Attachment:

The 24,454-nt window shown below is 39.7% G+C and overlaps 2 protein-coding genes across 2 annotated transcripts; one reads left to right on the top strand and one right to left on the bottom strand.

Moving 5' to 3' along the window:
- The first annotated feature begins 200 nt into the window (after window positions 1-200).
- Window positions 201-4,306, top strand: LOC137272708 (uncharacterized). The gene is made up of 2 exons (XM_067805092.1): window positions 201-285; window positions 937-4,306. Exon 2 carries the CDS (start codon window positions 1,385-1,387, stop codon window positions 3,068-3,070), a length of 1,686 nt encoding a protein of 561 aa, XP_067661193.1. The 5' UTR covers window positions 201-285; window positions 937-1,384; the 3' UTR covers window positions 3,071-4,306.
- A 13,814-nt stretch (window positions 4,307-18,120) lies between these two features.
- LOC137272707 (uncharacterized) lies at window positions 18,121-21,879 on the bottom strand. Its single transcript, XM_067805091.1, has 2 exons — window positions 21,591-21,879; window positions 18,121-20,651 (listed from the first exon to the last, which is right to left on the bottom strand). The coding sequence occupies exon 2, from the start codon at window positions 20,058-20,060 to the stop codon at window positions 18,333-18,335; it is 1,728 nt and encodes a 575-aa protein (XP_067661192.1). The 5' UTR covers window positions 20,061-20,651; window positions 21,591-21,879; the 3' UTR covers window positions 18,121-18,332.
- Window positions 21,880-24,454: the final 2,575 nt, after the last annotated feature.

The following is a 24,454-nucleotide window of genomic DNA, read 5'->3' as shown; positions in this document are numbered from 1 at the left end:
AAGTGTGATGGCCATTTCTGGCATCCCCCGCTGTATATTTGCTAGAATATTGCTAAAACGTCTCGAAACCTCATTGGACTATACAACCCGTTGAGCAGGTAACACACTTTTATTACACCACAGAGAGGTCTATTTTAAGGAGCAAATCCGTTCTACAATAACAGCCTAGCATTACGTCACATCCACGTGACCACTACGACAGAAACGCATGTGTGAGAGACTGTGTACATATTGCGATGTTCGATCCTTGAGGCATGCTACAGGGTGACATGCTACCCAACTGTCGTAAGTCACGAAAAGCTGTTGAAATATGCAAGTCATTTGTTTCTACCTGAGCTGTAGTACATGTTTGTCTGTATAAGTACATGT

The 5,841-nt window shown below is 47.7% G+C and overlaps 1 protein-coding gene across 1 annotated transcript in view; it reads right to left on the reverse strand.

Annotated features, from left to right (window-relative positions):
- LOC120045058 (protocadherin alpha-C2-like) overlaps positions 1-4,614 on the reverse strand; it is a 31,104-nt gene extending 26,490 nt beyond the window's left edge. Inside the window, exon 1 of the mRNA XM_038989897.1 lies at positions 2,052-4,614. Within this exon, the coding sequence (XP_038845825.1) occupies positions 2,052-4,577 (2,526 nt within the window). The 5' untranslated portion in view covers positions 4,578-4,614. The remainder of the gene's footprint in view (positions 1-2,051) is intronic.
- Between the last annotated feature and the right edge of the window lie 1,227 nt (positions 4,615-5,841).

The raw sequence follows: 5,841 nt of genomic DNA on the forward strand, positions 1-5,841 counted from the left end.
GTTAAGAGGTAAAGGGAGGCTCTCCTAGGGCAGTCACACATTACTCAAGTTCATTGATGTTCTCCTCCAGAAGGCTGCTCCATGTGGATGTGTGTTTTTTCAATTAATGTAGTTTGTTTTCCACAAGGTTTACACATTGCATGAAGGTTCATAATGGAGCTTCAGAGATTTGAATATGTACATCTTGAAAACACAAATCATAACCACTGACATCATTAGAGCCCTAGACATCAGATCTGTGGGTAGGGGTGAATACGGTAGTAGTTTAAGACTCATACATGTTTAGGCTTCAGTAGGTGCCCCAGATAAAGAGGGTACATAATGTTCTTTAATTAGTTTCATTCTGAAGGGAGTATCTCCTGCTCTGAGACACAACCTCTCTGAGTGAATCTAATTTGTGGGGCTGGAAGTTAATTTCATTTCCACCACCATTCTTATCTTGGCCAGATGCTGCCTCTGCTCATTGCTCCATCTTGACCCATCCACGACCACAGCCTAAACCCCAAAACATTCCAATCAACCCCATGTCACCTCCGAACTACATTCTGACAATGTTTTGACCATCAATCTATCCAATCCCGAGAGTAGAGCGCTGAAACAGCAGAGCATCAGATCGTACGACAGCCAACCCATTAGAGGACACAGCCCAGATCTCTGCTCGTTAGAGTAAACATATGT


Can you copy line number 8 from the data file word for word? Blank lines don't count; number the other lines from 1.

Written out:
The following is a 24,454-nucleotide window of genomic DNA, read 5'->3' as shown; positions in this document are numbered from 1 at the left end: